NASA Satellite Duo Set for Cloud-Watching Mission

NASA Satellite Duo Set for Cloud-Watching Mission
NASA's Cloudsat (upper left) and Calipso weather satellites show in this artist's rendition are set to launch into orbit next month. (Image credit: NASA.)

Aftermonths of delays, NASA is once again set to launch a pair of cloud-watchingsatellites to join a flotilla of probes aimed at improving weather and climateforecasts.

A Boeing-builtDelta 2 rocket is due to launch NASA's CloudSat and CALIPSO satellites at6:02:08 a.m. EDT (1002:08 GMT) on Friday in an early-morning space shot fromVandenberg Air Force Base in California.

"I know Ispeak for the entire team when I say it's been a long road," NASA's CloudSatproject manager Kevin Brown, of the agency's Langley Research Center, in aWednesday press briefing.

Originallydelayed from a summer 2005 launch, CloudSat and CALIPSO were also unable tolift off last November due a labor strikeby Boeing's aerospace workers. That strike ended inFebruary 2006.

Now the twoprobes are set to join three others already in orbit and generate the firstcomprehensive, three-dimensional (3-D) views of Earth's clouds and extremelyfine particles called aerosols. The data will not only aid weather studies, butalso help researchers understand the impact humans have on Earth's climate andtheir contribution to global warming, mission scientists said.

"Thesesatellite missions are experimental missions, they're firsts," said Hal Maring,NASA's CloudSat and CALIPSO program scientist at the agency's Washington D.C.headquarters, during the briefing. "If these missions are successful, as Ibelieve they will be, they could be the foreshadowing of operations or routinemeasurements that could come later."

A radareye

At theheart of the CloudSat and CALIPSO is their ability to generate 3-D views ofEarth's cloud and aerosols, where past spacecraft have made primarilytwo-dimensional observations.

ForCloudSat, a $185 million mission aboard a 1,870-pound (894-kilogram) satellite,that capability is centered on a powerful radar designed not only to build a3-D map of cloud cover, but also identify specific particles of clouds, rainand snow to pinpoint how water is globally distributed in the Earth'satmosphere.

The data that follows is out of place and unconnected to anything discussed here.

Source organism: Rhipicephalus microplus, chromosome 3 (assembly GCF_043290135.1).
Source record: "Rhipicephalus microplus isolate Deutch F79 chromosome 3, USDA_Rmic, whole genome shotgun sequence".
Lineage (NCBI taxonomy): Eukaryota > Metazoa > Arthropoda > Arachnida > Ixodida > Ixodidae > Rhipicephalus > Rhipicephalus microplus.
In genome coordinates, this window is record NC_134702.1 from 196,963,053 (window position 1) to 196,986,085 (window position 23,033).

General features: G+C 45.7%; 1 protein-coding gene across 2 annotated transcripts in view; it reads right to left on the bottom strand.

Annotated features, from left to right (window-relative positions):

"TheCloudSat radar will be about 1,000 times more sensitive than your regularradar," said David Hudak, a mission research scientist with the Science andTechnology Branch of Environment Canada, during the briefing.

GraemeStephens, CloudSat's principal investigator at Colorado State University inFort Collins, said the satellite will allow scientists to quantify the contributionof cloud cover to the global greenhouse effect and make fundamentalobservations into the Earth's water cycle.

"We haven'tseen Earth like this before," Stephens said. "There's going to be muchdiscovery to come from thee new missions."


WhereCloudSat has a radar, CALIPSO has a laser.

Short forthe hefty title Cloud-Aerosol Lidar and Infrared Pathfinder SatelliteObservations, CALIPSO uses a laser ranging instrument - or lidar - to measurethe levels and characteristics of aerosols in Earth's atmosphere.

The $223million CALIPSO mission is a joint effort between NASA and the French Space Agency(CNES) featuring a 1,294-pound (587-kilogram) spacecraft that carries threeprimary instruments. In addition to the lidar, the satellite is equipped awide-field visible light camera and an imaging infrared radiometer to study theatmosphere's aerosol content.

"In manyways, clouds and aerosols...affect and in some way even control climate, weatherclimate, the air we breathe and the water we drink," Maring said.

Variationsin the amount of natural and human-made aerosols in the Earth's atmosphere canaffect temperatures and contribute to the greenhouse effect and global warming,researchers said.

"It's veryimportant to know what the human impact on the aerosol content is," saidJacques Pelon, CALIPSO co-principal investigator at France's Institute PierreSimon Laplace, during the briefing.

Late forthe 'A Train'

CloudSatand CALIPSO are relative latecomers to a series of Earth watching satellitesworking together to build a comprehensive picture of the planet's weather andclimate.

Scientistshave dubbed the spacecraft group the 'Afternoon Train' - or 'A Train' - sinceit crosses the equator during the early afternoon. All of the satellites areaimed at an orbit 438 miles (705 kilometers) above Earth.

First inthe group is NASA's water-watching Aqua satellite launchedin May 2002, which was followed by the space agency's Auraspacecraft in July 2004. A third satellite, France's PARASOL spacecraftstudying the microphysical properties of clouds and aerosols, launchedin December 2002.

"The valueof this combined set of measurements gives us hope to be able to constrain theEarth's the point of being able to predict it," Maring said. "Andprediction is terribly important."

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Tariq Malik

Tariq is the Editor-in-Chief of and joined the team in 2001, first as an intern and staff writer, and later as an editor. He covers human spaceflight, exploration and space science, as well as skywatching and entertainment. He became's Managing Editor in 2009 and Editor-in-Chief in 2019. Before joining, Tariq was a staff reporter for The Los Angeles Times covering education and city beats in La Habra, Fullerton and Huntington Beach. In October 2022, Tariq received the Harry Kolcum Award for excellence in space reporting from the National Space Club Florida Committee. He is also an Eagle Scout (yes, he has the Space Exploration merit badge) and went to Space Camp four times as a kid and a fifth time as an adult. He has journalism degrees from the University of Southern California and New York University. You can find Tariq at and as the co-host to the This Week In Space podcast with space historian Rod Pyle on the TWiT network. To see his latest project, you can follow Tariq on Twitter @tariqjmalik.